WATTERS: Dana, I thought it would be interesting if Greg would make a wisecrack about a Wienermobile who got pulled over --

GUTFELD: He was trying to -- he was trying to pull me into something that would get me into trouble.

PERINO: I get it. I get it.

GUTFELD: To be frank, though, he really did get off --

WATTERS: Yes, yes, it was worth it.


WATTERS: Totally worth it.

PERINO: I see. I see. I see. I got it.

GUTFELD: He cut the mustard. OK, anyway, don't laugh, Juan, it's not worth it. It's terrible. Juan, I think you're next.

WILLIAMS: I relished it. My great --

GUTFELD: That's why I did it, Dana.

PERINO: I see. I see.

GUTFELD: Fun brings people together.

WILLIAMS: Let's stick with food. My grandkids love Shirley Temples. And you know it's ginger ale, with the cherry syrup, and the cherries. So I was quite excited to see there is now a Shirley Temple reviewer. He assesses or looks at how different restaurants prepare Shirley Temples and offers online reviews for you. Take a look.


UNIDENTIFIED MALE: There's no cherries. I give that 6.3 because it's very (INAUDIBLE). American flag. USA. There's really nothing to say because it's just great Shirley Temple.


WILLIAMS: Leo Kelley of Fairfield Connecticut is now been dubbed the Shirley Temple king and his Instagram account blown up because of his brutally honest reviews. He also makes his own Shirley Temples. By the way, everybody at this table says they like him. He uses three to four cups of ice, three cherries, and of course ginger ale. Sweet.

GUTFELD: Is there grenadine, a touch of a grenadine?

PERINO: I thought it was Sprite.

WATTERS: It is Sprite.


GUTFELD: I love Shirley Temples.

PERINO: I think if you're from West -- you use Sprite, not ginger ale?

WATTERS: Yes, I'm a sprite guy. And sometimes I want to go out and order it at the bar when I'm out if I don't want a cocktail, but I'm embarrassed by it. Because I don't want the guy to recognize it's Jesse Watters ordering a Shirley Temple.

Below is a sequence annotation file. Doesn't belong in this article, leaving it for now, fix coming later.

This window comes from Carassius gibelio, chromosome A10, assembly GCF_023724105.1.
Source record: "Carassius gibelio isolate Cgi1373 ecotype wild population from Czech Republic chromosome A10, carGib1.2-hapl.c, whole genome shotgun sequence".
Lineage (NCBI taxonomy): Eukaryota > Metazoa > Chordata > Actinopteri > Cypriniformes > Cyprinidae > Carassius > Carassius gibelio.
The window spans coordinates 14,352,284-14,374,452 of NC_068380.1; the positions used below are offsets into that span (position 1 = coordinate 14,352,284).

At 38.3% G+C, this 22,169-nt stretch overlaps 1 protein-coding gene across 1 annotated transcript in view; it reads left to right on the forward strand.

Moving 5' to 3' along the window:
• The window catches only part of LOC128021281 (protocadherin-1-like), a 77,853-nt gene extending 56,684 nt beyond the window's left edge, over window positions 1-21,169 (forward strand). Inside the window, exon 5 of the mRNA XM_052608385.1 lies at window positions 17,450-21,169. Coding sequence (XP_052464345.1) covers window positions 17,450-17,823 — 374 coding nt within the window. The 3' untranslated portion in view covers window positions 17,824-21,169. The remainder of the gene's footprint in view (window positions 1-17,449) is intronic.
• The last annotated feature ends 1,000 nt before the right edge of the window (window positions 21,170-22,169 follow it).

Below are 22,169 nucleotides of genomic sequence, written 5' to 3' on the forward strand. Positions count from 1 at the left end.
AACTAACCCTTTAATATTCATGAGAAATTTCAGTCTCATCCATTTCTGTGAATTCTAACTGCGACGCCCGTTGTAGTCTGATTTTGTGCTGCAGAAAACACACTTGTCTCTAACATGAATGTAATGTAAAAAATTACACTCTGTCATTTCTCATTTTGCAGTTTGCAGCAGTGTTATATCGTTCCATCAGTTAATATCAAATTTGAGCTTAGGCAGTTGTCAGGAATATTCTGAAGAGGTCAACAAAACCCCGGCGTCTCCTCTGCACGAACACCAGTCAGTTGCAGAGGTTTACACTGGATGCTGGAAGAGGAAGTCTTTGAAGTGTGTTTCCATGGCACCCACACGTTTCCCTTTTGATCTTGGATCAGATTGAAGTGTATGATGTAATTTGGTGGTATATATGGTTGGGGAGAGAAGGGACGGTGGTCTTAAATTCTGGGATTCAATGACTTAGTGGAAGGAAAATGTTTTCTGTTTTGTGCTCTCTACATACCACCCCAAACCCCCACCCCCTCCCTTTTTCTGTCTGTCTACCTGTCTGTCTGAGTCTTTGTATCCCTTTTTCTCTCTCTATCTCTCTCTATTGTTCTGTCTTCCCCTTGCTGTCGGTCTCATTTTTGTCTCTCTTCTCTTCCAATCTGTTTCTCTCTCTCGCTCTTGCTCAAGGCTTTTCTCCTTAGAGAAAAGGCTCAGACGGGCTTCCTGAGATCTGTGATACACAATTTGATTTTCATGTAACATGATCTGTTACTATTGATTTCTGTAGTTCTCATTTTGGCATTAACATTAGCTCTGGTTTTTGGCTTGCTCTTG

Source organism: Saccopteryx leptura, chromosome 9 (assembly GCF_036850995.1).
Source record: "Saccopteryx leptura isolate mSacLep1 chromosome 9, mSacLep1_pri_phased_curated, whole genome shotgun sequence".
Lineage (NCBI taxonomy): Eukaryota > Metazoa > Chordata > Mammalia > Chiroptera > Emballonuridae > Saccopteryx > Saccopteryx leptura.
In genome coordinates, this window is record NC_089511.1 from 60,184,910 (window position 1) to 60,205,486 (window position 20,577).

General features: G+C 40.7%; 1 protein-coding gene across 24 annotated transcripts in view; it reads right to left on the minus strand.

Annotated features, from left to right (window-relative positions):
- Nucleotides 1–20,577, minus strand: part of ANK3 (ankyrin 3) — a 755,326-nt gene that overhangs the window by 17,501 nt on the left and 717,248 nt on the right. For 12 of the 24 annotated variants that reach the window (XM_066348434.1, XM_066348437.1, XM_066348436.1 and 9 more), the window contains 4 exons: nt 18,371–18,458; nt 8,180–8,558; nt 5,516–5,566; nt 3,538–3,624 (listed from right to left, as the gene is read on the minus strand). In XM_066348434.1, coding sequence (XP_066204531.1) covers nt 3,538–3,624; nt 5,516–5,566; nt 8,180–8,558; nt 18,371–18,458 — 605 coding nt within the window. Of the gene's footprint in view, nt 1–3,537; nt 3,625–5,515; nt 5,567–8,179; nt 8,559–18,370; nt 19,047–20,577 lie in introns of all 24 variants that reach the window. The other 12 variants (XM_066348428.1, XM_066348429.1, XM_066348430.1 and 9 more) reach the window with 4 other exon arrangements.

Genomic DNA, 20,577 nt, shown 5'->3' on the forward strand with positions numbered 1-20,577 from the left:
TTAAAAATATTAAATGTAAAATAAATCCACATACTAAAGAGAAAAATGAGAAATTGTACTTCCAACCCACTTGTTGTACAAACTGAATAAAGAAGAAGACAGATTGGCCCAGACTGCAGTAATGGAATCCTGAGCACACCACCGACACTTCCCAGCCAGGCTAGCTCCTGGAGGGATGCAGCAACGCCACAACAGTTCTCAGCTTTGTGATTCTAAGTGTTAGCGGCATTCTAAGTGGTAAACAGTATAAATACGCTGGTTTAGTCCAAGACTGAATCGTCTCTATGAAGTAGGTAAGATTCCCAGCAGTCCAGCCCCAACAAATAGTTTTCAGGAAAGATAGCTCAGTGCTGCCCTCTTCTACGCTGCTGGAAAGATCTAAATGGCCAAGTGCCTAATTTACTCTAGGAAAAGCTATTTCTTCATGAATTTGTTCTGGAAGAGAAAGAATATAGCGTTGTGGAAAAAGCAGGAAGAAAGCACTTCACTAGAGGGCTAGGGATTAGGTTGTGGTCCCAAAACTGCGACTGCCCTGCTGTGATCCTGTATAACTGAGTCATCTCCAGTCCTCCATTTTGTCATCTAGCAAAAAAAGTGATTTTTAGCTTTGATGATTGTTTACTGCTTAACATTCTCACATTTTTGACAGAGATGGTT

WILLIAMS: What's wrong?

WATTERS: So I just get a water instead.

GUTFELD: Go out in New York. No one will recognize you.

PAVLICH: They might think it's David Schwimmer ordering.

WATTERS: Schwimmer loves Shirley Temples.

GUTFELD: TMZ reports Schwimmer from Friends drinking Shirley Temples, his career crumbles.

PAVLICH: All right. It's my turn, right?

GUTFELD: Yes, it is.

PAVLICH: So we have couches in our homes to relax and this was anything but relaxing. One man living in south-central Kansas found a six-foot-long a boa constrictor in his living room couch on Monday. The Rose Hill P.D. and Butler County Fire District responded and helped to get the snake out of the house. The deputy fire chief said the resident snake -- the resident snake charmer, he's pictured right here wrangling that thing out of the home. No one is sure how the snake got into the couch or into the house or looking to find the owner.

WATTERS: He was probably looking for the cream of cat.

PAVLICH: But I have to say, I have personal experience with this. When I was a kid, my brother brought a little snake into the house and my dad told him not to do it. And he lost it for like a week. And we found it under the stairs. But just don't keep snakes in house.

PERINO: Did you -- did you go hunting for it? Did you go like looking for it?

PAVLICH: We looked for a week but we couldn't find it.

WATTERS: And now it's a pair of cowboy boots.


PAVLICH: Yes, little trim along the edges, real nice.

WILLIAMS: Did you take -- did you take your gun and --

PACLICH: No, we just took it outside. We let it go.

GUTFELD: Well, snakes. What can you say about snakes that haven't been said, Dana?

PERINO: Lot of -- there's a lot of snake talk.

GUTFELD: A lot of snake talk tonight. All right, set your DVRs, never miss an episode of THE FIVE. "SPECIAL REPORT" is up next. Hello, Bret.